Napisasya sia svyataya ikona ot sozdaniya mira ______ -go Maia ____ den’
“[Was] painted this holy icon from creation of world _____ -th  May ____day”
“This holy icon was painted from the Creation of the World ________(year) May _____ day”

As one example, it might read:

“This holy icon was painted from the Creation of the World 7360, month August, 10 day.”
meaning it was painted in 7360 (1852 modern system), August, on the 10th day.

So those are the basics of reading old dates on Russian icons and in books using the old letter-number system.  It is actually quite simple once one becomes accustomed to it.

To find the date in this photo of an inscription on the reverse side of an icon, just look for that “double-barred cross” and the titlo over three or four letters:

(Photo: http://www.historystudies.msu.ru)

The inscription says that “Before this icon prayed the Moscow merchant Lavrentiy Ivanov, son of Osip, and acquired for him this icon in the year ____________.

To find out what that year was, let’s look more closely:

You will find that the year is 7,318;
So,
7,318
minus
5,508
equals
1810 (the date in our system)

Here is another chart on which you will find examples of both an old system ( as 7506) and a new system (as 1998) date in letter-numbers in the right-hand column:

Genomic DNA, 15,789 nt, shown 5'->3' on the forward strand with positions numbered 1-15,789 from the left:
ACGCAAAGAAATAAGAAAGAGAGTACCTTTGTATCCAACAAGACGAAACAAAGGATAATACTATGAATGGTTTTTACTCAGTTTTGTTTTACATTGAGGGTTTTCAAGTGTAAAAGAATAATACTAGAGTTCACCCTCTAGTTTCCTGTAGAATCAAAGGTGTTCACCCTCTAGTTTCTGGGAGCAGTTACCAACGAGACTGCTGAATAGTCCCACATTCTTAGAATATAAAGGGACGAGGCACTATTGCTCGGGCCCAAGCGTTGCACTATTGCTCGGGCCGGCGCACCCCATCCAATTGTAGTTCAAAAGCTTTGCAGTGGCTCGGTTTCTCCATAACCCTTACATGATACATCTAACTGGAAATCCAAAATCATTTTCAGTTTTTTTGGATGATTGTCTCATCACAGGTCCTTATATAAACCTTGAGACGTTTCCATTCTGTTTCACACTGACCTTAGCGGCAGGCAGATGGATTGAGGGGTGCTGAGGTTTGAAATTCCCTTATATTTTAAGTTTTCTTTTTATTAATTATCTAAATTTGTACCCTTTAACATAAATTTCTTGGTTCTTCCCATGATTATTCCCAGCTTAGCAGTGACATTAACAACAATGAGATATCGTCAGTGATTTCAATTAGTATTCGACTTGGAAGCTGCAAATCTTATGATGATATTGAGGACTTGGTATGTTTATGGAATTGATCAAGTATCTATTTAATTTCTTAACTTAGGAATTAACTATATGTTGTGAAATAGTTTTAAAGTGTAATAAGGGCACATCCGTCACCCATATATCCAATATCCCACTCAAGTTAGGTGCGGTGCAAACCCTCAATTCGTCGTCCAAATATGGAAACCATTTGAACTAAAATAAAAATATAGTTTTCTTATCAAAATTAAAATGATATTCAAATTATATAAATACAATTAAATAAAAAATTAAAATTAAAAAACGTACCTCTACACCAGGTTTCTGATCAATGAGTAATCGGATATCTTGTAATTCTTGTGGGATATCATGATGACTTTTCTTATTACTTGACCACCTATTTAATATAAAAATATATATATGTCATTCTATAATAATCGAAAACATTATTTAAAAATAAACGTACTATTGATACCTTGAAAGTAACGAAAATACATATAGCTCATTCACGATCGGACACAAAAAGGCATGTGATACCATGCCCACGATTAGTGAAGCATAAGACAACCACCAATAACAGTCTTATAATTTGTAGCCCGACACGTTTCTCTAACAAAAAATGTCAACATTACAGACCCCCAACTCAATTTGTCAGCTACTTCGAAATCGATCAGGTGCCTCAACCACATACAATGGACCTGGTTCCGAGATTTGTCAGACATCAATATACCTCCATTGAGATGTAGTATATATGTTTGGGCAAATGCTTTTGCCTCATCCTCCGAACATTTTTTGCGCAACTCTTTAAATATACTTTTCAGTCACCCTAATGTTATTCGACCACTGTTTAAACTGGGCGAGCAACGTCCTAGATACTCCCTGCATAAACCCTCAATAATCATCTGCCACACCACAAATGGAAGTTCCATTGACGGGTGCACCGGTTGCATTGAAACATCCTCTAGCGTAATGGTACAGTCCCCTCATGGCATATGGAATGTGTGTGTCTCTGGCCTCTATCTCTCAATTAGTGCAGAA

Note that the number 800 may be written like the word “ot” (meaning “from”) in some examples, as in the right-side line on that chart.

Now that you have that basic information in mind, you should know that using 5,508 as the base date applies generally to calculating dates for years after 1492 (the year the September 1st date for the New Year was adopted).

Now there is one confusing element to all this.  For general purposes, using the 5,508 year of Creation as our base for calculations is close enough.  But keep in mind that since the old system year began on September 1st, icons with old system dates having a month from September through December will be off if calculated by the 5,508 base.  So for icons with the month given as September, October, November, and up to December 31st, subtract 5,509 as the base, instead of 5,508.  If the month is not given on an icon (as in the Lavrentiy Ivanov example given above), technically the calculated date should be given as 1809/1810, because either is possible, and we cannot tell just which it is without knowing the month as well.  But for general purposes, we just go with the 5,508-calculated date, given that it has an 8 out of 12 chance of being correct, and it is close enough when one does not have to be exactly on the mark.

Finally, you will of course find that some icons painted from the 18th century onward may use our ordinary Arabic numbering system (1,2,3,4,5, etc.).  It is more commonly found on very late icons.